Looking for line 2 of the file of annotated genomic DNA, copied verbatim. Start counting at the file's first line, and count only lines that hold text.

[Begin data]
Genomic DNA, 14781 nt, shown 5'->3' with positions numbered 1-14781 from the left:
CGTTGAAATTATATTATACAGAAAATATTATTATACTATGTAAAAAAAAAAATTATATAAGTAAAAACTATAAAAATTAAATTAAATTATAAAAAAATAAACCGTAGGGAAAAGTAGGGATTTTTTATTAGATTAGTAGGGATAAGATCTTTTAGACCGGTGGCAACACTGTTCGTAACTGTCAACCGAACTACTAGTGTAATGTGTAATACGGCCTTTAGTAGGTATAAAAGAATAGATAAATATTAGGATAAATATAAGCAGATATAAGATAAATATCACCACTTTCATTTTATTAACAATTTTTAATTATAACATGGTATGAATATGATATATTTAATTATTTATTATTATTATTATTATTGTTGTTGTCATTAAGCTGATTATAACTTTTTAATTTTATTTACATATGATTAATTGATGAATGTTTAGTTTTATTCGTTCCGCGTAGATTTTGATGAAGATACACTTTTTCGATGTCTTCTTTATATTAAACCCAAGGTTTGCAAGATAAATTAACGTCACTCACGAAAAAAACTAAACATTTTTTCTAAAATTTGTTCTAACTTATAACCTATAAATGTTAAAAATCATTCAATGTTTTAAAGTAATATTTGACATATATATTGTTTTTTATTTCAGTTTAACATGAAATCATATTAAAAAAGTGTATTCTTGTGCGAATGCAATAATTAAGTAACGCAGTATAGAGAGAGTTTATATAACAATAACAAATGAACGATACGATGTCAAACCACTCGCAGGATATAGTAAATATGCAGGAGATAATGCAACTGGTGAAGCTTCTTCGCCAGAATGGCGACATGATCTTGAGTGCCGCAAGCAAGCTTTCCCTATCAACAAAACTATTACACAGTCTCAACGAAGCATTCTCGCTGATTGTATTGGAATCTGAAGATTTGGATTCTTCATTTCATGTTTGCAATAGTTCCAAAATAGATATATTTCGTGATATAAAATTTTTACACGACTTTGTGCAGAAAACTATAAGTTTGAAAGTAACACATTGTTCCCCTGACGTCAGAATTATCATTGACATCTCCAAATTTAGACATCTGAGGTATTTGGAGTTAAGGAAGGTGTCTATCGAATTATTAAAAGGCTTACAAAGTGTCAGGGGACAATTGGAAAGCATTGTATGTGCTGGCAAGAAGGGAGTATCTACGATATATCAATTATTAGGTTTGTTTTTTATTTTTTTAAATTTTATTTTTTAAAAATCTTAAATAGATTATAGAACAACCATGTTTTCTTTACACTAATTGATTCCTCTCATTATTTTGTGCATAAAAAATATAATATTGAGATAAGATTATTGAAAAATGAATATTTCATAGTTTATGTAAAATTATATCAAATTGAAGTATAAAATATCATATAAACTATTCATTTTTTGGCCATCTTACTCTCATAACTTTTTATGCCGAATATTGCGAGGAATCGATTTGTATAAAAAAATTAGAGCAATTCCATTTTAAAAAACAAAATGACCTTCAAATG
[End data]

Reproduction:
CGTTGAAATTATATTATACAGAAAATATTATTATACTATGTAAAAAAAAAAATTATATAAGTAAAAACTATAAAAATTAAATTAAATTATAAAAAAATAAACCGTAGGGAAAAGTAGGGATTTTTTATTAGATTAGTAGGGATAAGATCTTTTAGACCGGTGGCAACACTGTTCGTAACTGTCAACCGAACTACTAGTGTAATGTGTAATACGGCCTTTAGTAGGTATAAAAGAATAGATAAATATTAGGATAAATATAAGCAGATATAAGATAAATATCACCACTTTCATTTTATTAACAATTTTTAATTATAACATGGTATGAATATGATATATTTAATTATTTATTATTATTATTATTATTGTTGTTGTCATTAAGCTGATTATAACTTTTTAATTTTATTTACATATGATTAATTGATGAATGTTTAGTTTTATTCGTTCCGCGTAGATTTTGATGAAGATACACTTTTTCGATGTCTTCTTTATATTAAACCCAAGGTTTGCAAGATAAATTAACGTCACTCACGAAAAAAACTAAACATTTTTTCTAAAATTTGTTCTAACTTATAACCTATAAATGTTAAAAATCATTCAATGTTTTAAAGTAATATTTGACATATATATTGTTTTTTATTTCAGTTTAACATGAAATCATATTAAAAAAGTGTATTCTTGTGCGAATGCAATAATTAAGTAACGCAGTATAGAGAGAGTTTATATAACAATAACAAATGAACGATACGATGTCAAACCACTCGCAGGATATAGTAAATATGCAGGAGATAATGCAACTGGTGAAGCTTCTTCGCCAGAATGGCGACATGATCTTGAGTGCCGCAAGCAAGCTTTCCCTATCAACAAAACTATTACACAGTCTCAACGAAGCATTCTCGCTGATTGTATTGGAATCTGAAGATTTGGATTCTTCATTTCATGTTTGCAATAGTTCCAAAATAGATATATTTCGTGATATAAAATTTTTACACGACTTTGTGCAGAAAACTATAAGTTTGAAAGTAACACATTGTTCCCCTGACGTCAGAATTATCATTGACATCTCCAAATTTAGACATCTGAGGTATTTGGAGTTAAGGAAGGTGTCTATCGAATTATTAAAAGGCTTACAAAGTGTCAGGGGACAATTGGAAAGCATTGTATGTGCTGGCAAGAAGGGAGTATCTACGATATATCAATTATTAGGTTTGTTTTTTATTTTTTTAAATTTTATTTTTTAAAAATCTTAAATAGATTATAGAACAACCATGTTTTCTTTACACTAATTGATTCCTCTCATTATTTTGTGCATAAAAAATATAATATTGAGATAAGATTATTGAAAAATGAATATTTCATAGTTTATGTAAAATTATATCAAATTGAAGTATAAAATATCATATAAACTATTCATTTTTTGGCCATCTTACTCTCATAACTTTTTATGCCGAATATTGCGAGGAATCGATTTGTATAAAAAAATTAGAGCAATTCCATTTTAAAAAACAAAATGACCTTCAAATG